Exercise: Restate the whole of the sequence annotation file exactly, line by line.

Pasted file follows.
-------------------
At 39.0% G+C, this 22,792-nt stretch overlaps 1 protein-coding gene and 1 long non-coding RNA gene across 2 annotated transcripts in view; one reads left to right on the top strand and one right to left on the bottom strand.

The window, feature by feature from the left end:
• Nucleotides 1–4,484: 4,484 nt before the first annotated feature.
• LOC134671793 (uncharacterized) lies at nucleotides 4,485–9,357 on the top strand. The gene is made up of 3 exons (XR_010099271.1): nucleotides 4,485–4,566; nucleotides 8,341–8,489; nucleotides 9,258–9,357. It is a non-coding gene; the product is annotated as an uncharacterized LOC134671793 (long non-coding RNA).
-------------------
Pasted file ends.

At 39.0% G+C, this 22,792-nt stretch overlaps 1 protein-coding gene and 1 long non-coding RNA gene across 2 annotated transcripts in view; one reads left to right on the top strand and one right to left on the bottom strand.

The window, feature by feature from the left end:
• Nucleotides 1–4,484: 4,484 nt before the first annotated feature.
• LOC134671793 (uncharacterized) lies at nucleotides 4,485–9,357 on the top strand. The gene is made up of 3 exons (XR_010099271.1): nucleotides 4,485–4,566; nucleotides 8,341–8,489; nucleotides 9,258–9,357. It is a non-coding gene; the product is annotated as an uncharacterized LOC134671793 (long non-coding RNA).